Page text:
We Must Walk Where He Walked: Jeffrey R. Holland’s Facebook Chiasm

jeffrey-r-holland_facebook_portrait
Jeffrey R. Holland (facebook.com)

Jeffrey R. Holland has been a member of the Quorum of the Twelve Apostles of The Church of Jesus Christ of Latter-day Saints since June 1994. Prior to this he served in the First Quorum of the Seventy beginning in April 1989.

Professionally, Elder Holland was a religious educator in the Church Educational System. After serving as dean of the College of Religious Education at Brigham Young University and Church commissioner of education, he served as President of Brigham Young University from 1980-89.

Elder Holland is known for his engaging talks, skillful teaching, and tender heart.

Like the other members of the Quorum of the Twelve Apostles, Elder Holland has had a Facebook account since 2013 “to provide people a safe and official way to follow the ministry of the Brethren.” Elder Holland occasionally posts experiences and photographs from his world-wide ministry, his thoughts on specific issues, and his witness of Jesus Christ.

On February 5, 2017, Elder Holland posted his concern for those “in the midst of a struggle.” Chiasmus in his post emphasizes how challenges are an inescapable part of mortality and that we need to remain strong as disciples of Christ, “come what may.”

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Jeffrey R. Holland, Christ and the New Covenant, Illustrated hardbound edition [2006], 262.
Elder Holland is no stranger to chiasmus. In his classic book, Christ and the New Covenant [1997], he diagrams the first day of the Lord’s visit to the Nephites (3 Nephi 11-18) to show its chiastic pattern. Accompanying the diagram, Elder Holland writes: “In reviewing that day, it is impressive to note the cohesive, chiasmic nature of the messages that were delivered. Note the reinforcement and revealed unity of the manner in which this day’s experience began and the way it concluded” (Illustrated hardbound edition [2006], 261).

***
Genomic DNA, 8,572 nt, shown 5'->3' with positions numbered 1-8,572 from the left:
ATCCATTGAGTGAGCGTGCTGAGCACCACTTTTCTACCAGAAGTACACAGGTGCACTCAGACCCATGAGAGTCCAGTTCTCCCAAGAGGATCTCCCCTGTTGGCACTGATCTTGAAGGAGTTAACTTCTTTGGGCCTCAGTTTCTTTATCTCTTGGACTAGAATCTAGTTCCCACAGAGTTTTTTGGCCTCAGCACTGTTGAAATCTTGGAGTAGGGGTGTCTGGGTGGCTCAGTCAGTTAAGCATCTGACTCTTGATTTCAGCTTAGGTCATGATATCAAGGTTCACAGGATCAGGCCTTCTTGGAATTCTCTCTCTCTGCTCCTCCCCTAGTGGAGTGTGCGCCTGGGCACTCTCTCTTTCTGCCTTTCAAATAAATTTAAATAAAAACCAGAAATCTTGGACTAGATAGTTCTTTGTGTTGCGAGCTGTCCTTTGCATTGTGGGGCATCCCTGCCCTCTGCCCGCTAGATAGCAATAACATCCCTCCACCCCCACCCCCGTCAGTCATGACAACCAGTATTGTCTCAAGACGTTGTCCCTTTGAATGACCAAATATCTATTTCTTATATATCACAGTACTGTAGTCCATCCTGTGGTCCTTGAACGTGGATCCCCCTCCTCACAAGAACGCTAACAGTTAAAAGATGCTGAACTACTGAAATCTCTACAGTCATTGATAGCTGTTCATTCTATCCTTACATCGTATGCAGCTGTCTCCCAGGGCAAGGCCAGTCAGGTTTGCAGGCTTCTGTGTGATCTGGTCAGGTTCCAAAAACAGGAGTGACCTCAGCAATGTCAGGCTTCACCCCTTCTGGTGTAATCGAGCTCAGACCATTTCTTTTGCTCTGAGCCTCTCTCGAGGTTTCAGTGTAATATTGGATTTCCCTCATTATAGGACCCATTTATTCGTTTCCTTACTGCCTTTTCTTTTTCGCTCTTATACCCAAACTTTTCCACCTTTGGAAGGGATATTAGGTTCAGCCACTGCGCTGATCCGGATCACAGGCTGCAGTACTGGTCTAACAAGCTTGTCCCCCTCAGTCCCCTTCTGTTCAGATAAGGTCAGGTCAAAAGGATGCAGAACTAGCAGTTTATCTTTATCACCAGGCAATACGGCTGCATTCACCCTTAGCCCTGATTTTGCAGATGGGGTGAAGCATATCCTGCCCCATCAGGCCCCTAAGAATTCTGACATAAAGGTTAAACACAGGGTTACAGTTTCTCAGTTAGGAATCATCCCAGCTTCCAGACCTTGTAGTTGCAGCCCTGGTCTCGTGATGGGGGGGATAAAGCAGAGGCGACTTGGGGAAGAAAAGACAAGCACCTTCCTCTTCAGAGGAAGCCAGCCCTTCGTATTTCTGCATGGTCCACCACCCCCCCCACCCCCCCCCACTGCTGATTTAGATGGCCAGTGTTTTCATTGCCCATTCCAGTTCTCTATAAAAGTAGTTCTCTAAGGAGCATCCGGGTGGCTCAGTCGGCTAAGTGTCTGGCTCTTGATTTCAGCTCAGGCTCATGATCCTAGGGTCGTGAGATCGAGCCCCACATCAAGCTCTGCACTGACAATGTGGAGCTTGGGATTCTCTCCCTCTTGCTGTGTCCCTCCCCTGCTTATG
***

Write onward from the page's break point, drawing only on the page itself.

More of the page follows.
This article presents a diagram and detailed analysis of Elder Holland’s Facebook chiasm, which features complementary and equivalent pairs. For an in-depth explanation of our methodology read our article, “Recognizing Parallelisms and Chiasmus in the Scriptures,” under the Methodology tab.


Diagram and Analysis:

A: I often think of those of you who are in the midst of a struggle. As much as we want life to be easy and comfortable, as much as I wish it could be that way for you, it simply cannot be.
B: We are all, in one way or another, at one point in our lives, going to deal with a moral conundrum or a difficult issue without an easy answer. At that point, we need to ask ourselves, “How much does the gospel of Jesus Christ really mean to me?” How will you act when that call comes? Will you defend Christ and His gospel, come what may?
C: John Taylor wrote that he once heard Joseph Smith say to the Quorum of the Twelve Apostles, “You will have all kinds of trials to pass through. … God will feel after you, and He will take hold of you and wrench your very heart strings, and if you cannot stand it you will not be fit for an inheritance in the Celestial Kingdom of God.”